Debt consolidation loan might be the answer, if you are struggling with an ever-mounting monthly debt. However, before you take on one of these loans, you should consider every other option. That’s because debt consolidation loans are known as credit-score killers. When you take out one of these loans, your credit takes a big hit. And today, when auto and home lenders rely so heavily on credit scores, taking out a debt consolidation loan may prevent you from buying your dream home or car in the future.
Raising the Standards
It used to be that a credit score of 720 was considered top-notch. Borrowers with this score or higher would qualify for the lowest interest rates, whether they were borrowing money to buy a house or a new car. Today, though, this has changed. A recent story in CNNMoney reported that lenders have raised the standards for a top credit score by 20 to 40 points. This means that borrowers who want to qualify for the best interest rates now need a credit score of 740 to 760. This hardly seems fair; in today’s dismal economy, more consumers than ever are struggling to pay their monthly bills. Now even small dings to their credit history will knock their scores down enough so that they won’t qualify for the best mortgage interest rates.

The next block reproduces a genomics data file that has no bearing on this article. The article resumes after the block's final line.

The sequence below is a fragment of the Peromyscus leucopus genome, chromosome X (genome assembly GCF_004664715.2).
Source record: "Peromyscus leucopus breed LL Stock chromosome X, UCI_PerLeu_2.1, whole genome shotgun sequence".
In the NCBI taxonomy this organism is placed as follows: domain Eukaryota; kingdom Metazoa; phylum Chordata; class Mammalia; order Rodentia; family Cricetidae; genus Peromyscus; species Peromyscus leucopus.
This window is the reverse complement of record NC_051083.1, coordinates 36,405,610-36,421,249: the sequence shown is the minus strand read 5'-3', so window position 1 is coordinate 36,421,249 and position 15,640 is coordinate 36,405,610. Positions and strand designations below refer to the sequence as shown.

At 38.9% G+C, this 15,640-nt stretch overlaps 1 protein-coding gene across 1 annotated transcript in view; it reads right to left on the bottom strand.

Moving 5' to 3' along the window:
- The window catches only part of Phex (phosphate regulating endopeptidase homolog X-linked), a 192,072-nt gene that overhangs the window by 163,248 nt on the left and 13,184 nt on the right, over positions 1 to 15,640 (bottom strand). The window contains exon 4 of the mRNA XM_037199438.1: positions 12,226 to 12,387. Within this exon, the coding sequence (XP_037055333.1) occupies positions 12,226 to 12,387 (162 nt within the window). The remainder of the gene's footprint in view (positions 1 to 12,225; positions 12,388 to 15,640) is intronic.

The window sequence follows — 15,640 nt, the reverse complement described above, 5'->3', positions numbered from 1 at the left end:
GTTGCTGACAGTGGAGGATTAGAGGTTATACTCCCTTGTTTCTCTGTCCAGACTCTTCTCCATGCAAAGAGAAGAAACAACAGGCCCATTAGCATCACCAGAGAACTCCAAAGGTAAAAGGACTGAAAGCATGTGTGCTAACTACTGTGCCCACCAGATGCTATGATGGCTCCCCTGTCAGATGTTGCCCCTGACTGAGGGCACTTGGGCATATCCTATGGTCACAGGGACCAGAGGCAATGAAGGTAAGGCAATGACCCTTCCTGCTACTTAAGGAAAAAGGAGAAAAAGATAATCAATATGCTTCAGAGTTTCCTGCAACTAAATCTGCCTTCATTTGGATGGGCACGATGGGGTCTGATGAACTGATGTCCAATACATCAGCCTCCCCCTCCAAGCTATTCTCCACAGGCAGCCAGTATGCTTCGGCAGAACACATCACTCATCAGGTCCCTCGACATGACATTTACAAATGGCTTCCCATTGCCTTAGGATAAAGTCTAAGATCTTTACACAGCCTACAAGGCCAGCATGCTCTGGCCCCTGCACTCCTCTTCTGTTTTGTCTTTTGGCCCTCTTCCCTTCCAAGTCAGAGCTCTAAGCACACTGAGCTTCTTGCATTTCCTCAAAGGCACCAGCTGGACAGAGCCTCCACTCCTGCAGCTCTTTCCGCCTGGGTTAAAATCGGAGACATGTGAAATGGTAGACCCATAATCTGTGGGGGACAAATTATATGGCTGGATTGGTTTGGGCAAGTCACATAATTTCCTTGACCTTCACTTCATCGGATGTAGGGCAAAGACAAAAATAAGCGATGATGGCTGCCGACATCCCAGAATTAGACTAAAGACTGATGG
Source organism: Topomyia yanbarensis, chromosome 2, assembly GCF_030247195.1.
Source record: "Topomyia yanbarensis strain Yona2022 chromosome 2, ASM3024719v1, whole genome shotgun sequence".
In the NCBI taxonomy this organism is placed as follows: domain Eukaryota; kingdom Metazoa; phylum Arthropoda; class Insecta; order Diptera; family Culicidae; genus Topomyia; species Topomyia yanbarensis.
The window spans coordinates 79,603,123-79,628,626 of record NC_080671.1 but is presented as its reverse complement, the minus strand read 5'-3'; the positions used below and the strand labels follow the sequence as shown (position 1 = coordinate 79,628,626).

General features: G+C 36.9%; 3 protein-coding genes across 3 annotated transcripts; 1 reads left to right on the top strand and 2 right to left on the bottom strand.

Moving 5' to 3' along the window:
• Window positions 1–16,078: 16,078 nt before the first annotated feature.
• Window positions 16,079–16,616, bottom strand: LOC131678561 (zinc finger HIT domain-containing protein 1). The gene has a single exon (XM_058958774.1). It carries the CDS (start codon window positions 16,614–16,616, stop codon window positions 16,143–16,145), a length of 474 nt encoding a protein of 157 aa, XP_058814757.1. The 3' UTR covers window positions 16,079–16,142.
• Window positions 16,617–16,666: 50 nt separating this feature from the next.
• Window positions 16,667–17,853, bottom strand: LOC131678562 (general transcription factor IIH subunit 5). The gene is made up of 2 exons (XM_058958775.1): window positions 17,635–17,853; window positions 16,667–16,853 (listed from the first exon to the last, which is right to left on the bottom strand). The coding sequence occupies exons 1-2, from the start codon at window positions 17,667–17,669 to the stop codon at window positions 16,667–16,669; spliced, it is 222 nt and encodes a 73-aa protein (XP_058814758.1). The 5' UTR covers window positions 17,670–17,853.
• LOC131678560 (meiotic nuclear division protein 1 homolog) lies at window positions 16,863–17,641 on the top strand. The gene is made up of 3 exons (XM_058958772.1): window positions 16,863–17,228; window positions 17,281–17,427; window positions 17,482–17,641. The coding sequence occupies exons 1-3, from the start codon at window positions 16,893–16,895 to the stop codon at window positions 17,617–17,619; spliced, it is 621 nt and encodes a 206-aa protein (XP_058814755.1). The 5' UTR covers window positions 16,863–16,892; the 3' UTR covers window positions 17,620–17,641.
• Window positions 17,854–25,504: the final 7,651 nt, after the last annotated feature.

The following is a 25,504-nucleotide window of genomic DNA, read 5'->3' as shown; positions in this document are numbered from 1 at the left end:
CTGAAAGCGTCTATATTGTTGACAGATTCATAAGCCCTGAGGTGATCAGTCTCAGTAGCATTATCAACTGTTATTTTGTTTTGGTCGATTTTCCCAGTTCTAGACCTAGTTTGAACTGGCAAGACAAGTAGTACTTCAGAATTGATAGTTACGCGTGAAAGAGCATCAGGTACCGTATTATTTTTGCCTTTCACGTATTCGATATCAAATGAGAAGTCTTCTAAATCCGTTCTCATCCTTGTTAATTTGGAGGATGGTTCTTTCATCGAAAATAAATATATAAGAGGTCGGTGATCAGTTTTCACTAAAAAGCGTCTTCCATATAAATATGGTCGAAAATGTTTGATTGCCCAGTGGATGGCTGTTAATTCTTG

Keeping Your Credit Strong
There is no secret to keeping your credit score strong. Basically, you need to pay your bills on time, not default on any of your loans and pay down your revolving debt. If you do this consistently, your credit score will steadily rise. However, if you’re facing financial difficulties today, you’ll have to make a difficult decision: Do you take out a debt consolidation loan to keep the creditors at bay knowing that it will hurt your credit score? Or do you try to pay off your debt on your own terms, taking the risk that, should your financial situation get even worse, you may default on some of your loans, hurti ng your credit score by an even more significant factor?
No Easy Answers
Unfortunately, there are no easy answers to this question. The decision to take out a debt consolidation loan is a personal one. If your debt is causing you to lay awake at nights, is negatively impacting your relationship with your spouse or family members or is causing you to be less productive at work, maybe a debt consolidation loan is the wise choice. If you can get your debt under control, despite the immediate hit to your credit score, you can then begin repairing your financial health.